• Privacy is the new killer app

    A funny thing is happening in the wake of the Edward Snowden NSA revelations, the infamous iCloud hack of celebrity nude photos, and the hit parade of customer data breaches at Target, Home Depot and the U.S. Postal Service. If it's not the government looking at your data, it's bored, lonely teenagers from the Internet or credit card fraudsters.

  • Snapchat Says Its Weaknesses Are Actually Strengths for Advertisers

    Snapchat just recently started to include advertisements in its popular ephemeral messaging app, but its advertising strategy is notably different than its competitors' strategies. Snapchat says it has no interest in tricking its users into clicking ads by blurring the line between advertising and organic content created by actual users.

  • Facebook, LinkedIn and Twitter Earnings Tell Very Different Tales

    Facebook, Twitter and LinkedIn all recently announced their latest earnings, and the reports highlight profound differences in each of the platforms, as well as unique future opportunities. The companies, operators of three of the world's largest and most popular social networks, may be competitors, but when you enter their walled gardens the purpose and intent is increasingly varied.

  • 6 things Galaxy Note 4 does that iPhone 6 can't

    I'm a two-smartphone kind of guy. My current smartphones of choice: The Samsung Galaxy Note 4 and Apple iPhone 6.

  • Federal IT Leaders Look for Trust, Transparency in Cloud Vendors

    Even as federal agencies have been warming to the opportunities that commercial cloud service providers can offer, the transition is gradual, as government IT officials continue to express concerns about service agreements and turning over sensitive applications to outside vendors.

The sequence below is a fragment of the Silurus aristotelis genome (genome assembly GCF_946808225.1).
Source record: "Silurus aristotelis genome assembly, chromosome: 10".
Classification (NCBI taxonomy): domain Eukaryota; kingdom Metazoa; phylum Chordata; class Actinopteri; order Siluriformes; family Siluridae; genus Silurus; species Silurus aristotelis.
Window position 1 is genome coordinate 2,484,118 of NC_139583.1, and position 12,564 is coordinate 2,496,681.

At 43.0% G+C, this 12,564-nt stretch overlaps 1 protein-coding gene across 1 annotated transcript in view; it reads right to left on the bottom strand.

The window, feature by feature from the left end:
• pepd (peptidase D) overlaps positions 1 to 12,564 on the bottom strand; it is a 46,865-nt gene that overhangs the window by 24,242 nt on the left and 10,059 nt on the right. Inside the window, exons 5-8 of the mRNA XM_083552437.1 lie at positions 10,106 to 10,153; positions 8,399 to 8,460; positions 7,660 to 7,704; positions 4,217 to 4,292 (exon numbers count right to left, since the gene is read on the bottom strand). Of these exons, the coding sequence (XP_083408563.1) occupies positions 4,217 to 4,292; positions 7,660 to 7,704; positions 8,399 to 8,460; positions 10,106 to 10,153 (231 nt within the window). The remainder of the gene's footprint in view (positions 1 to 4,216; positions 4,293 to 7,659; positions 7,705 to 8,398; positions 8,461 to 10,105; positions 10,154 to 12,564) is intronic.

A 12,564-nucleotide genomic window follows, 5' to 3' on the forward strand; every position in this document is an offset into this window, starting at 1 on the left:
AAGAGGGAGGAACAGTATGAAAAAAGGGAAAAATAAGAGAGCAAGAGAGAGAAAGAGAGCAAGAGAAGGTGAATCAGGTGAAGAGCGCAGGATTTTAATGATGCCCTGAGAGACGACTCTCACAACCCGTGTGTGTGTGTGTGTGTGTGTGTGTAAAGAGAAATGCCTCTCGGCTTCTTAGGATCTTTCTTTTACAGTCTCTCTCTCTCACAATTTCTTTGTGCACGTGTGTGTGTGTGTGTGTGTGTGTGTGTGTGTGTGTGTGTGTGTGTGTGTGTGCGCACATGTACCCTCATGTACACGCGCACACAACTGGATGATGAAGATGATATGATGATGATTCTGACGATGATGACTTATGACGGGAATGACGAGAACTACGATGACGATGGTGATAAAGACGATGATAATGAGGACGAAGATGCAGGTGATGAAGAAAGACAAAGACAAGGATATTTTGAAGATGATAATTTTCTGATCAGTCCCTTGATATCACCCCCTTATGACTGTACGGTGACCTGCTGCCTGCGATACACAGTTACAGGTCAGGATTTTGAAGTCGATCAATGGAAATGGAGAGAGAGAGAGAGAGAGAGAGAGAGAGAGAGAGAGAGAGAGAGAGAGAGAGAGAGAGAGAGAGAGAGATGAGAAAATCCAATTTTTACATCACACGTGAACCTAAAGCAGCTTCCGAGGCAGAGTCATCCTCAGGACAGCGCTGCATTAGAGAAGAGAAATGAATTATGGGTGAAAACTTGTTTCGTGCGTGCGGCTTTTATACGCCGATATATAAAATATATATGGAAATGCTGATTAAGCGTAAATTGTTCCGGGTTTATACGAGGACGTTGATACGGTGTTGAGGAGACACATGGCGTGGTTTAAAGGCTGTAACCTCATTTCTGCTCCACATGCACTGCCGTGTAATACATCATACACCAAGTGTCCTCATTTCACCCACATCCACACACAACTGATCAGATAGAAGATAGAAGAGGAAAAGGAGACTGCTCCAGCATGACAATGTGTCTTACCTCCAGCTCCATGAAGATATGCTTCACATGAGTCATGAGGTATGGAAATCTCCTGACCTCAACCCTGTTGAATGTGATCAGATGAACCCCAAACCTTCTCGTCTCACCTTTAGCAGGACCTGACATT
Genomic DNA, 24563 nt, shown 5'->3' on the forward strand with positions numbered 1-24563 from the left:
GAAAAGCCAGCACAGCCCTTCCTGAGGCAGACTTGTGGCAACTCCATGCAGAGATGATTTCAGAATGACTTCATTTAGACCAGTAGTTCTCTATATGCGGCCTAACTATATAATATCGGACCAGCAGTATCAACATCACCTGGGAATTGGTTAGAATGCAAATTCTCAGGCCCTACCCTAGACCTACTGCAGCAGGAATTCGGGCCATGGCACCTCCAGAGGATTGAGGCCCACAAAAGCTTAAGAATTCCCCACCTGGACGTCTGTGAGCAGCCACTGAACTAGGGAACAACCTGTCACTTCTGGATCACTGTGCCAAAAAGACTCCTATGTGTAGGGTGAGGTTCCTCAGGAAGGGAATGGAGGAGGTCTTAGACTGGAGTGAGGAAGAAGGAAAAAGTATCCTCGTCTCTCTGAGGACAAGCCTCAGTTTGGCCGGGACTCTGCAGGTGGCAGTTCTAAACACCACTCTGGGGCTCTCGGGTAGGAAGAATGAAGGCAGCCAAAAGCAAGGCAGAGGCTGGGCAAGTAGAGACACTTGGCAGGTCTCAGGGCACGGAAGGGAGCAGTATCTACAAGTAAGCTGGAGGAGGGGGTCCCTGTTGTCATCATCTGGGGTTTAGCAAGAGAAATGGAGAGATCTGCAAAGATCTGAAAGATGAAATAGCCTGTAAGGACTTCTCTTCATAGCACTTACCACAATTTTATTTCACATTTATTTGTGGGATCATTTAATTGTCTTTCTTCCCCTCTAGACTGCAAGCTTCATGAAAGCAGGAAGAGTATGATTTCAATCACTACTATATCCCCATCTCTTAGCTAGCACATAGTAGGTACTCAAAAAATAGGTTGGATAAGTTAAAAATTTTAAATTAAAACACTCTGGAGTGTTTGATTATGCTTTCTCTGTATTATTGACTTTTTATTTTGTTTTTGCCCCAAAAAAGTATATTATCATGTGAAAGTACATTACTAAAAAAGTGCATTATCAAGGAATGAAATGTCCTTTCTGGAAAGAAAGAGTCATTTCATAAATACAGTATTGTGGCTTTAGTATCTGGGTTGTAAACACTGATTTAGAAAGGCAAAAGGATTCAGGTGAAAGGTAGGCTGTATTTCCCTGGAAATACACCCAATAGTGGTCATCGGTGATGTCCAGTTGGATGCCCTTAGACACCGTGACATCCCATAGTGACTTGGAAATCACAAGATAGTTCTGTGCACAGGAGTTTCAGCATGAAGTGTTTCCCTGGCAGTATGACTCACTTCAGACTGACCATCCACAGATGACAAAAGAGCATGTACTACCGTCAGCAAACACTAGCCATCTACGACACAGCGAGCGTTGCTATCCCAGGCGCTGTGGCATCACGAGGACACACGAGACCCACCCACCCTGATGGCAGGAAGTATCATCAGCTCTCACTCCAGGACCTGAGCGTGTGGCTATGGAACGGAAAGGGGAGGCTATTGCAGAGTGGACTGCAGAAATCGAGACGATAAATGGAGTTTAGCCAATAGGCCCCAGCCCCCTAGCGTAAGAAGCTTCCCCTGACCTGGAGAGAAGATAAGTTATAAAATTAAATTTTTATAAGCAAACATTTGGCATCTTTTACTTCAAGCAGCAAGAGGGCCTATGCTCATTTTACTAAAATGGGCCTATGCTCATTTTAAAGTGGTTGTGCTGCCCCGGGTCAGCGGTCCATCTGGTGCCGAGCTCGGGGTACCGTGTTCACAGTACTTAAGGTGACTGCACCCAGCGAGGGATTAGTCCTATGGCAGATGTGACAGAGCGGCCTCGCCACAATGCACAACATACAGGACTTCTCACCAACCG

• 6 digital marketing pros define programmatic advertising

    In conversations with marketing professionals, it's rare for five minutes to pass without the topic turning to programmatic advertising. Ad dollars spent on direct programmatic initiatives are expected to reach $9.8 billion by the end of 2014, according to eMarketer.

  • 13 tips to achieve Cloud success

    We interviewed 17 CIOs and IT leaders about their public and private cloud deployments, usage trends, skills requirements, lingering obstacles and future plans. Here are some nuggets of advice from these cloud giants.

  • Why we live in an anti-tech age

    Though it seems as if we're sourrounded by innovative products, services and technologies, there's a growing counter argument that we're living in a dismal era. Science is hated. Real technological progress has stalled. And what we call innovation today really isn't very innovative.

  • Microsoft Security Essentials may be throwing false positives for Trojan:DOS/Alureon.J

    It's looking more and more likely that Microsoft Security Essentials (MSE) is warning about a Trojan:DOS/Alureon.J infection when none exists.

  • Is it time to move your databases to the Cloud?

    Akamai Technologies, an engineering-heavy company that delivers a sizable chunk of the Internet's total traffic every day, is generally inclined to solve its technology challenges in house. Corey Scobie, vice president for Open Platform at Akamai, summarizes the company's default engineering culture and philosophy as, simply, "We should built it."